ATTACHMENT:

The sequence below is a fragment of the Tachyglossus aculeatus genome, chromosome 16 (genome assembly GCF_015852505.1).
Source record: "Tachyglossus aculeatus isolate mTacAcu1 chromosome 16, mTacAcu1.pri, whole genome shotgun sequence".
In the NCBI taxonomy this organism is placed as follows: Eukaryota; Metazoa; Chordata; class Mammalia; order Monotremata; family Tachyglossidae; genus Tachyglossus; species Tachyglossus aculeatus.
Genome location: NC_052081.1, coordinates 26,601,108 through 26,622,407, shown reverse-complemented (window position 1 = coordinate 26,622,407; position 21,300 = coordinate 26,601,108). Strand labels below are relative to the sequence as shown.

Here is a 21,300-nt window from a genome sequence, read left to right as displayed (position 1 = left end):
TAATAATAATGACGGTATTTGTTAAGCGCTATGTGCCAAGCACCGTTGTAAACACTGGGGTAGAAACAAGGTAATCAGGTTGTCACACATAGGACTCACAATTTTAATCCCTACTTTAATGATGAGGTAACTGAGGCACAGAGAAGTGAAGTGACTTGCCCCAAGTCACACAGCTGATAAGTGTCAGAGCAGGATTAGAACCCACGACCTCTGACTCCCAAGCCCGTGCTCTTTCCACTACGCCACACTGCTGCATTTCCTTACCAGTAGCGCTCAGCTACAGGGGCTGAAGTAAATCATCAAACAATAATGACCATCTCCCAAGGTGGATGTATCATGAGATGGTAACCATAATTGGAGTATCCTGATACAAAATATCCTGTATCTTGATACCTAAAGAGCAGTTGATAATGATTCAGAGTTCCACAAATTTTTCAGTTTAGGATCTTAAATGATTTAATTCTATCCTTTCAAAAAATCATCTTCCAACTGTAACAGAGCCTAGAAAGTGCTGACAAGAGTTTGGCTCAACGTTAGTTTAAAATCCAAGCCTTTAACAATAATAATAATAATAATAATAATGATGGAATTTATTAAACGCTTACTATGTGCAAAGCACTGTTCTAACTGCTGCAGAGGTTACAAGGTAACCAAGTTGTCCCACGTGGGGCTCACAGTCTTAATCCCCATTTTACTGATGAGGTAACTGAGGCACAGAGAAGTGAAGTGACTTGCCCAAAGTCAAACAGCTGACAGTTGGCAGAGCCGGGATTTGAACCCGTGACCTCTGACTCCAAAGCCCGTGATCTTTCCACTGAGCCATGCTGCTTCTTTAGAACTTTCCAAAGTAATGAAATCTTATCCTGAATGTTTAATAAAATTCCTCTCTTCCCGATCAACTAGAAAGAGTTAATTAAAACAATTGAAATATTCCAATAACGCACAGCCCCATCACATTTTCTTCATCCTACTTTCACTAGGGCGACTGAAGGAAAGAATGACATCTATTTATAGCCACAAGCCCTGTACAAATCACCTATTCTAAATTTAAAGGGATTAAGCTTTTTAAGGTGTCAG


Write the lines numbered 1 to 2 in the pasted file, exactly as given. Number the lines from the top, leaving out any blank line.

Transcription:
The sequence below is a fragment of the Tachyglossus aculeatus genome, chromosome 16 (genome assembly GCF_015852505.1).
Source record: "Tachyglossus aculeatus isolate mTacAcu1 chromosome 16, mTacAcu1.pri, whole genome shotgun sequence".